Chanterelle is now just over twenty-five years old, with a ten-year stint in SoHo, followed by a move to the present TriBeCa location in 1989. The restaurant ranks high in New York’s culinary scene, but just where is a matter of some dispute. Chanterelle earned two stars from Mimi Sheraton (1980) and Marion Burros (1984), four from Bryan Miller (1985) and Ruth Reichl (1993), before William Grimes took the restaurant down a peg with a three-star review in 2000.

I have to wonder about the two-star jump from 1984 to ‘85—can any restaurant really improve that much in a year? By 2000, Grimes clearly thought that Chanterelle had lost a step, a view many of the web reviews confirm. However, since the Grimes review, the James Beard Foundation has twice lauded Chanterelle as best restaurant in America (2002, 2005). Yet, Michelin failed to award even a solitary star. My own experience puts Chanterelle close to the top of the three-star range. I cannot say that it is four stars.

The menu at Chanterelle changes every four weeks. Many famous artists have designed menu covers for Chanterelle, but if that was the case on our visit, it wasn’t drawn to our attention. Inside, we found calligraphy worthy of the Declaration of Independence. On the left was the table d’hôte three-course dinner at $95, on the right the six-course tasting menu at $115 (with wine parings, $60-85 additional). You can add a cheese course to the table d’hôte for $19. One of the entrées carries a truffle supplment of $20. Otherwise, it’s just $95 per person, plus alcohol.

As my host was buying, I didn’t examine the wine list, although it is notoriously pricey. He found a wonderful Australian red, with which I was quite satisfied.

We were served double amuses of chilled squash soup in a shot glass and a small crab cake (shaped like a ping-pong ball). Both were superb. While we awaited our appetizers, our server brought out two different butters for us to try with warm, home-made bread rolls.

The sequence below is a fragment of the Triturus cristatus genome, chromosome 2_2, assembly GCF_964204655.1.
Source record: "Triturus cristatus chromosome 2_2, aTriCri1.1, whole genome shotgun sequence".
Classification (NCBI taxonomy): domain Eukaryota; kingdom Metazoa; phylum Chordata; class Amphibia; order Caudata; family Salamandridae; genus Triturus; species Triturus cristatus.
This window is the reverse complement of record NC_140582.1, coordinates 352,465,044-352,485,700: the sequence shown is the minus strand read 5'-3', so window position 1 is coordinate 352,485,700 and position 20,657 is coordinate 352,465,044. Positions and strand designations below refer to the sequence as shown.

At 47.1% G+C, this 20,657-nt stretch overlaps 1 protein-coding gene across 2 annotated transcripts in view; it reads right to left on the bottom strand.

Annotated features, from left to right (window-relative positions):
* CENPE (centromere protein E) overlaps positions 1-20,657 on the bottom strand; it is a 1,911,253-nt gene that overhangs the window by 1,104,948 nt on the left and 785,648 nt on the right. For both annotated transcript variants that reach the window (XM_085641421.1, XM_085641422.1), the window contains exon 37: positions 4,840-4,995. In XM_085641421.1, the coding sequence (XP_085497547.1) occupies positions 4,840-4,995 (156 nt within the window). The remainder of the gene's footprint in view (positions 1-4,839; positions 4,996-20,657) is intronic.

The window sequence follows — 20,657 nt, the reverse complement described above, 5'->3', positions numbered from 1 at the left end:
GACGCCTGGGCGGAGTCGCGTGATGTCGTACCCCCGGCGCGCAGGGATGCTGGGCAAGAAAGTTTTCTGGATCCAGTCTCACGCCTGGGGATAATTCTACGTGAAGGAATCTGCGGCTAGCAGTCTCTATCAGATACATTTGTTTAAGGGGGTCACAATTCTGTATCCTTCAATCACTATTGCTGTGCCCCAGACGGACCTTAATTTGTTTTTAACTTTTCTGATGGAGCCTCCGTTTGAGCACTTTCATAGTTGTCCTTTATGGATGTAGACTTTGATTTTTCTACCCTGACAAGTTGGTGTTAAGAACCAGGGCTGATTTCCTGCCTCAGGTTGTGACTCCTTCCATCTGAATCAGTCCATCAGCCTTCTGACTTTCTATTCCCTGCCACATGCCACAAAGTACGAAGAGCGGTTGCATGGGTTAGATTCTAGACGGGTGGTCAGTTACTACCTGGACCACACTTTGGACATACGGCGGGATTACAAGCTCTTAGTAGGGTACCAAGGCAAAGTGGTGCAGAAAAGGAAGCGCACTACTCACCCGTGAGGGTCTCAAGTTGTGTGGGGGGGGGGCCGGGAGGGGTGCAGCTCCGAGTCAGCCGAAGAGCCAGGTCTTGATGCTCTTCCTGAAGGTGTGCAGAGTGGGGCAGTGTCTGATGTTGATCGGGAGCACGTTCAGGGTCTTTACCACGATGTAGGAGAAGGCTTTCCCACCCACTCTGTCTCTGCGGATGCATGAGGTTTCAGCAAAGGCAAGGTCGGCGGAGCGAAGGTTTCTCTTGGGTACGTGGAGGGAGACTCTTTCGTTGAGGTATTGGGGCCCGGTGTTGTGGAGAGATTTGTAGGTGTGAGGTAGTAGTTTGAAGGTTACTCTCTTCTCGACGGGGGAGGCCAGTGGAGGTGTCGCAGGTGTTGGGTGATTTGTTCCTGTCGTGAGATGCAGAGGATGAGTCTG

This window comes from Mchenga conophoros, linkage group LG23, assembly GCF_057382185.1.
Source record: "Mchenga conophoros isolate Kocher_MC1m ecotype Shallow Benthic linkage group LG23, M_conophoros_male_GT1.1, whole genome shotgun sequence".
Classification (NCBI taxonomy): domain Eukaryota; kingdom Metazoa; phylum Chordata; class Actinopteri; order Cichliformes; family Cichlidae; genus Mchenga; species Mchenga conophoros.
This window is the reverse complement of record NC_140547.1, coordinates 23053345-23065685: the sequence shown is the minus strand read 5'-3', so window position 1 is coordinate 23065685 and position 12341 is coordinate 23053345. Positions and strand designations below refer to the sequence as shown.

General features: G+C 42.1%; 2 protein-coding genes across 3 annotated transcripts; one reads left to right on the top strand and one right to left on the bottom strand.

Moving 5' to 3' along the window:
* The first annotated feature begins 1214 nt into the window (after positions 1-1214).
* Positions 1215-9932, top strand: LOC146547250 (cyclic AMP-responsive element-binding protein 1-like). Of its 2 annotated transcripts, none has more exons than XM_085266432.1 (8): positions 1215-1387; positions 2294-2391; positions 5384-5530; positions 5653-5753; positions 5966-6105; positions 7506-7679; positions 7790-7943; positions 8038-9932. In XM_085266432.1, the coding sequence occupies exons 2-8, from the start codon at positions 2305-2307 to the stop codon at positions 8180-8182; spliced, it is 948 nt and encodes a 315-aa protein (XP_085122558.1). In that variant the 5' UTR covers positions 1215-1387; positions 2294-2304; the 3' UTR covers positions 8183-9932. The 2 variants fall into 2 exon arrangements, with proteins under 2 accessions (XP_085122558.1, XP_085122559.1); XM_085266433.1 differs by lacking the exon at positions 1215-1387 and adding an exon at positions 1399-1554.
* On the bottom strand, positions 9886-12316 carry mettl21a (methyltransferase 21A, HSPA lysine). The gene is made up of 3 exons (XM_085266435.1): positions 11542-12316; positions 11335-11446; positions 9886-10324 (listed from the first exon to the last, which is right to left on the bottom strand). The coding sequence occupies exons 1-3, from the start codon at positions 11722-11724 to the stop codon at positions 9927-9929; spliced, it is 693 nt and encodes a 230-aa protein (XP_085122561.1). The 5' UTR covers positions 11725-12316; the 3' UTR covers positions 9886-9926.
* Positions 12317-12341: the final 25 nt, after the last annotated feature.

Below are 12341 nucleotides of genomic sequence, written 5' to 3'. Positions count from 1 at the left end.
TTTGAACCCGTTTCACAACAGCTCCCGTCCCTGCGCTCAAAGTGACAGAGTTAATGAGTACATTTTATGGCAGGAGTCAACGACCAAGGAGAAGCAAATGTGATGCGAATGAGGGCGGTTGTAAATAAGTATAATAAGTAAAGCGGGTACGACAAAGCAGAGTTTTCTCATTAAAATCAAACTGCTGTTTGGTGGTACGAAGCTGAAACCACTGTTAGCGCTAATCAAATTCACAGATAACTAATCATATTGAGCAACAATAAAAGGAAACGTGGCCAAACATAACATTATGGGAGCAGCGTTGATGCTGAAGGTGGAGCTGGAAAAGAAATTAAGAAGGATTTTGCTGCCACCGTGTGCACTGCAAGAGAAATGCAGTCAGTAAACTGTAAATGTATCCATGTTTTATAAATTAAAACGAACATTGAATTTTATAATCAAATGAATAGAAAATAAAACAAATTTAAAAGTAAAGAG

I started with the seafood sausage, which is well known to be one of Chanterelle’s signature dishes. It’s a sizable portion, and the explosive taste made it the meal’s highlight. Might this be the best appetizer in Manhattan? My companion ordered the foie gras terrine, which he pronounced excellent.

Almost five years ago, Bob Lape’s review for Crain’s New York Business complained that Chanterelle’s kitchen doesn’t always send out the advertised product. Both my companion and I ordered the “Loin of Lamb with Moroccan Spices, Gateau of Eggplant Lamb Shank.” I couldn’t, for the life of me, detect any Moroccan spices in the dish that came out. There were four or five beautiful slices of rare lamb loin with a crusty exterior, but they were not Moroccan in any way that I could perceive. The braised lamb shank in an eggplant jacket was clear enough to the taste, if slightly bland.

For dessert, I ordered the “Pineapple Fruit Soup with Passion Fruit Soufflé Glace.” This was an unusual concoction, but I am positive that there was also grapefruit in it. Now, while I love pineapple and passion fruit, I am not a fan of grapefruit. I finished the dish, but had grapefruit been part of the description I likely would have chosen something else.

After dessert, our server brought out two trays of petits fours. At this point, they were just showing off. A table of eight would have had trouble finishing the quantity of sweets that were presented to us. They looked wonderful, but my companion and I were too full to touch them. Our server also brought out a tray of small, freshly-baked cream-puffs, which I couldn’t resist.

Chanterelle takes a team approach to service. The dining room is small, and it appears that all of the staff perform all of the functions interchangeably. This leads to some service glitches, such as two separate servers coming around to take our bottled water order. Some of the plates weren’t cleared quite as rapidly as I would have liked. These are minor complaints, which I would put in writing only because, at Chanterelle’s level, I believe service should be practically flawless.

I went home happy, but still feeling that Chanterelle is operating a step or two shy of its full potential.

Chanterelle (2 Harrison Street at Hudson Street, TriBeCa)

Food: ***
Service: **½
Ambiance: ***½
Overall: ***